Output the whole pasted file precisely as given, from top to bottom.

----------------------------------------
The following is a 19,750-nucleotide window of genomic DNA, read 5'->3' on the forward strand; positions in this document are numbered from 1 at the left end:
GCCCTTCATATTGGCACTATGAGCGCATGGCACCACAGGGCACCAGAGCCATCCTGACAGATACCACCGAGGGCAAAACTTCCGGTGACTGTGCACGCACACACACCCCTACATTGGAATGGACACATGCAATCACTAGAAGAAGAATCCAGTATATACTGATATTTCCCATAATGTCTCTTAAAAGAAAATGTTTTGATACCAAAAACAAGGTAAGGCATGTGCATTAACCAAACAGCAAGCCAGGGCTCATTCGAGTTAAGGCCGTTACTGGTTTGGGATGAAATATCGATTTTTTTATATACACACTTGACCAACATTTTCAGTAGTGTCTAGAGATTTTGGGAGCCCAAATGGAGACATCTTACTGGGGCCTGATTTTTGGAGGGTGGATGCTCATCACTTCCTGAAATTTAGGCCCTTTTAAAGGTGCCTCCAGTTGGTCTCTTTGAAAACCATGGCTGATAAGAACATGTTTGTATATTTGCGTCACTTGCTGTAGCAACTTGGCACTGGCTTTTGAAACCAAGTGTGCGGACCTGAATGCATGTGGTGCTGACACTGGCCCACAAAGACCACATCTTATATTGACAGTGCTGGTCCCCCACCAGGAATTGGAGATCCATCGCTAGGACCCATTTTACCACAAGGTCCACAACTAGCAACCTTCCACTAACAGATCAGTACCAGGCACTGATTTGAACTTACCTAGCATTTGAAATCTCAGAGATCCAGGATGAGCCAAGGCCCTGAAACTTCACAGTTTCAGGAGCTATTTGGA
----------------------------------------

The following is a 19,750-nucleotide window of genomic DNA, read 5'->3' on the forward strand; positions in this document are numbered from 1 at the left end:
GCCCTTCATATTGGCACTATGAGCGCATGGCACCACAGGGCACCAGAGCCATCCTGACAGATACCACCGAGGGCAAAACTTCCGGTGACTGTGCACGCACACACACCCCTACATTGGAATGGACACATGCAATCACTAGAAGAAGAATCCAGTATATACTGATATTTCCCATAATGTCTCTTAAAAGAAAATGTTTTGATACCAAAAACAAGGTAAGGCATGTGCATTAACCAAACAGCAAGCCAGGGCTCATTCGAGTTAAGGCCGTTACTGGTTTGGGATGAAATATCGATTTTTTTATATACACACTTGACCAACATTTTCAGTAGTGTCTAGAGATTTTGGGAGCCCAAATGGAGACATCTTACTGGGGCCTGATTTTTGGAGGGTGGATGCTCATCACTTCCTGAAATTTAGGCCCTTTTAAAGGTGCCTCCAGTTGGTCTCTTTGAAAACCATGGCTGATAAGAACATGTTTGTATATTTGCGTCACTTGCTGTAGCAACTTGGCACTGGCTTTTGAAACCAAGTGTGCGGACCTGAATGCATGTGGTGCTGACACTGGCCCACAAAGACCACATCTTATATTGACAGTGCTGGTCCCCCACCAGGAATTGGAGATCCATCGCTAGGACCCATTTTACCACAAGGTCCACAACTAGCAACCTTCCACTAACAGATCAGTACCAGGCACTGATTTGAACTTACCTAGCATTTGAAATCTCAGAGATCCAGGATGAGCCAAGGCCCTGAAACTTCACAGTTTCAGGAGCTATTTGGA